A tax on new bicycles? Shouldn’t we be providing incentives for people to ride rather than drive? After all, isn’t bicycling better for the environment – no emissions, less space consumed for parking, etc? But as I read about the bicycle tax imposed in Colorado Springs, Colorado it made more sense to me. People buying a new bicycle in Colorado Springs are charged a one-time $4.00 tax. This money goes toward City bikeway improvements designated by the City’s Bicycle Plan, with first priority being the construction of off-street bicycle paths.
The tax was initiated in 1988 during the Bicycle Plan update when Council members and others wondered how the City would fully implement the plan. The Council, seeing bike facilities as a special benefit to just a segment of the population, felt that bicyclists should pay more of the bikeway costs. At the same time, the development community questioned whether the bikeways were needed and worth the expense. Developers also had reservations about being required to set aside land for bike paths without reasonable assurances the paths would ever be built.
According to the Colorado Gazette, the bicycle tax has been very successful. It generates about $100,000 annually for bicycle projects, and has been used to match federal funds to build a significant number of bikeway projects each year. The City of Colorado Springs reports that it has broad community support and is politically popular.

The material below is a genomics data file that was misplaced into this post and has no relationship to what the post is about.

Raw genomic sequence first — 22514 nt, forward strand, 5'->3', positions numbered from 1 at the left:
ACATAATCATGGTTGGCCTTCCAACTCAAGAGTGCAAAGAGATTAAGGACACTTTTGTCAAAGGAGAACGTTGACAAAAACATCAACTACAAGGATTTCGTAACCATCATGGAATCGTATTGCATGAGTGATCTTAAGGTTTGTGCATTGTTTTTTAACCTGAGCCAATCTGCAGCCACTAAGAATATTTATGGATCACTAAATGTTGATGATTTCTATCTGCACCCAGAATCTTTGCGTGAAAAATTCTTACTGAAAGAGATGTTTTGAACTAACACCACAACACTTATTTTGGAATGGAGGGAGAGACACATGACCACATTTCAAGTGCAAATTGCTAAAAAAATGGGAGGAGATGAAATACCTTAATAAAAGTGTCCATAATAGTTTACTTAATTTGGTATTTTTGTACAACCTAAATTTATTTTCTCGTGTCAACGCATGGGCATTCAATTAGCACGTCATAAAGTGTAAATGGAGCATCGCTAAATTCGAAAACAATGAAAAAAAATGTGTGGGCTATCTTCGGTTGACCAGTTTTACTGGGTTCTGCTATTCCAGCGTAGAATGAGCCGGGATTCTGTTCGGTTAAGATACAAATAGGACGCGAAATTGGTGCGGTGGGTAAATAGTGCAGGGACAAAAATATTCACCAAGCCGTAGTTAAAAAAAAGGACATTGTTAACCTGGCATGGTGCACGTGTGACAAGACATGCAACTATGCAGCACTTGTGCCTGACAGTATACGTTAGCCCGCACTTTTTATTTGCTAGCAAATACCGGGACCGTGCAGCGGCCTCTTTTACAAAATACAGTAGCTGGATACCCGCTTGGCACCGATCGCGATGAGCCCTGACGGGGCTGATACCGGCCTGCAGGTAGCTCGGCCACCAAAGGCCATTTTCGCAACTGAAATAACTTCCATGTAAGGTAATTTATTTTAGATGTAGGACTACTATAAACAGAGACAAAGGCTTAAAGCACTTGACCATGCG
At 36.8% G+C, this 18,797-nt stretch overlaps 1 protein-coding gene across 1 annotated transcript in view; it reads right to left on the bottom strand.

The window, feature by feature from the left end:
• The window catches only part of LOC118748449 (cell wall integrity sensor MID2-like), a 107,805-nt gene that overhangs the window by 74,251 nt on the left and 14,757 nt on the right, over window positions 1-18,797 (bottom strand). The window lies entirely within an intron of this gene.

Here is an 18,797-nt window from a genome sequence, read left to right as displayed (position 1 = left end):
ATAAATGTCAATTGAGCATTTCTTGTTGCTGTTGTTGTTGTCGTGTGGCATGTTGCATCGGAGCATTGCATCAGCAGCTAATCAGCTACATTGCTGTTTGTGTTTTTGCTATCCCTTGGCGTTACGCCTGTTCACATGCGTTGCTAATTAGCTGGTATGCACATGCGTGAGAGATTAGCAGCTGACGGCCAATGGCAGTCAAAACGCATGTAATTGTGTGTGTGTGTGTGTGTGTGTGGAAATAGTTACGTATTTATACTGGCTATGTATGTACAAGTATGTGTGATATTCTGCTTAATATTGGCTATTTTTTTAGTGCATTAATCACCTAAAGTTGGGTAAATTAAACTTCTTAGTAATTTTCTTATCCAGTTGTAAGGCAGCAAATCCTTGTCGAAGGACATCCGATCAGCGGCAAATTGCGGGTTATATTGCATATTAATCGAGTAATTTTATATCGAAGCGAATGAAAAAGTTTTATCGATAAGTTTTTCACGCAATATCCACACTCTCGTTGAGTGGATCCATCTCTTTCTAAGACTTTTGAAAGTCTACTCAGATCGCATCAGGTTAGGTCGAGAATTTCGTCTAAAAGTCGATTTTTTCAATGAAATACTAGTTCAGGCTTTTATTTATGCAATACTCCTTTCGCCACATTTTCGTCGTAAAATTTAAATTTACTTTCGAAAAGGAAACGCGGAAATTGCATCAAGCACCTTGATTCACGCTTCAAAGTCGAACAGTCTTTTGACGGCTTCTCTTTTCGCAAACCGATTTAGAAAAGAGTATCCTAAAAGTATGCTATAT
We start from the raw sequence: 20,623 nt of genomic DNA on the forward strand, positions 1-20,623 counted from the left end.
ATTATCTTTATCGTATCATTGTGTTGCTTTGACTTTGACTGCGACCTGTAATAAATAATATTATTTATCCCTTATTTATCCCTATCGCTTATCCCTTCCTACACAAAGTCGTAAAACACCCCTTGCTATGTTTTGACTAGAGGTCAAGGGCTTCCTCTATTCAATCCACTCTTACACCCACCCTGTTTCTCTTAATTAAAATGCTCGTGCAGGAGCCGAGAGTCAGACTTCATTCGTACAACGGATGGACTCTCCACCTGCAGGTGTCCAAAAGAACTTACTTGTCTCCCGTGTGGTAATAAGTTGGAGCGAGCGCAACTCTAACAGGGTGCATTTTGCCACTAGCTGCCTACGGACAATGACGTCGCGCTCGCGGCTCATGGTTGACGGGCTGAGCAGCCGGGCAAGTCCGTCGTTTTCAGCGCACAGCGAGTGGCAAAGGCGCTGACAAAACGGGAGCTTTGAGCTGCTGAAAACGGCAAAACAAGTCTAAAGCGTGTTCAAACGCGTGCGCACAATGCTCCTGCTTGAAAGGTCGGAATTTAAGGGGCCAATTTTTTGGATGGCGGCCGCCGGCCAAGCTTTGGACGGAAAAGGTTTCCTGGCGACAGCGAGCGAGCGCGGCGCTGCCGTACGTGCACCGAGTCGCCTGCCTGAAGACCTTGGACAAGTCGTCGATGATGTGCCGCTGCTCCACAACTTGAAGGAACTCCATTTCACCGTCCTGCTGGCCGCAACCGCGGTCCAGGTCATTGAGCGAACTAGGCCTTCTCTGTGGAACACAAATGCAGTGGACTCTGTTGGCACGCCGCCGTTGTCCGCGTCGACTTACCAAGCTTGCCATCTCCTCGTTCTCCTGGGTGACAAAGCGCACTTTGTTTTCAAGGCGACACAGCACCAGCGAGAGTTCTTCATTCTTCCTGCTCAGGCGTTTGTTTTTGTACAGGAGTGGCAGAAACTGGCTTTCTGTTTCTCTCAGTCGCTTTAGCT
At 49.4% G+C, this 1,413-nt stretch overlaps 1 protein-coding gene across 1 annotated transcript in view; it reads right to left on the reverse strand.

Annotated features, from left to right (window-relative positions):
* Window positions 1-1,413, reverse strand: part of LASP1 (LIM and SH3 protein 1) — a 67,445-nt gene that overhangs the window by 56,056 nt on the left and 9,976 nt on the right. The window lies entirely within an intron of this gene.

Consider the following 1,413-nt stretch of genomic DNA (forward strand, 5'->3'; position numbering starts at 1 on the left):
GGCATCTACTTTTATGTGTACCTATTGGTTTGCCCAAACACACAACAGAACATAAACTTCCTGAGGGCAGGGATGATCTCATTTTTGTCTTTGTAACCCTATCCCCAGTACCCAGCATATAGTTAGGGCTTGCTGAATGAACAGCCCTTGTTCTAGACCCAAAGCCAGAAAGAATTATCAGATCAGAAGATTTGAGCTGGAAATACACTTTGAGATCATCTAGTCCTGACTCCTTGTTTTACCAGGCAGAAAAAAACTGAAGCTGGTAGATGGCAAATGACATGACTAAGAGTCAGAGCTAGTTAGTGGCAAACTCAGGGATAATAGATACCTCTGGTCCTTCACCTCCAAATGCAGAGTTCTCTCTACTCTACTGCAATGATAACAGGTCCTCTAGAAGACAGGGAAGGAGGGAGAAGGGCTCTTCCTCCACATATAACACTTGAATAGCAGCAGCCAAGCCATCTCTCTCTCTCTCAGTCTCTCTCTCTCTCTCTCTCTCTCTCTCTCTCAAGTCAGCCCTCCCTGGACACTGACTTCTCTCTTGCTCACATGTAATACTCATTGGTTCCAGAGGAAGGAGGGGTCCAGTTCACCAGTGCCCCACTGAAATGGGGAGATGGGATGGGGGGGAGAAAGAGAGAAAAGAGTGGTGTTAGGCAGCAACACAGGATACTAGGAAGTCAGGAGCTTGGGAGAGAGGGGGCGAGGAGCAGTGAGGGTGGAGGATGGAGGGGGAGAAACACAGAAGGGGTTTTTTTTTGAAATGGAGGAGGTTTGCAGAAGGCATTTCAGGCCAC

It’s so popular in fact that it has generated more funding to support bicycling. In 1997 Colorado Springs voters approved a one-tenth of a cent sales tax for trails, open space and parks (TOPS). The TOPS tax generates about $6 million annually and has resulted in the development of almost 50 miles of new trails and the acquisition and/or development of approximately 5,700 acres of parks and open space over the last 11 years. (Source: http://www.bikeleague.org)
Nationally, discussions are ongoing as to how to finance America’s transportation system. As bicycling is taken more seriously as a mode of transportation and more money is spent on bike related facilities, there’s pressure for bicyclists to pay their own way.
At the start of the American Revolution, colonists fought against the British to protest against taxation without representation. In this case, bicyclists seem to be asking for taxation to have real representation at the transportation table. Is a bicycle tax on new bicycles a good idea for the Capital District? Will it lead to broader support for bike funding as it did in Colorado Springs?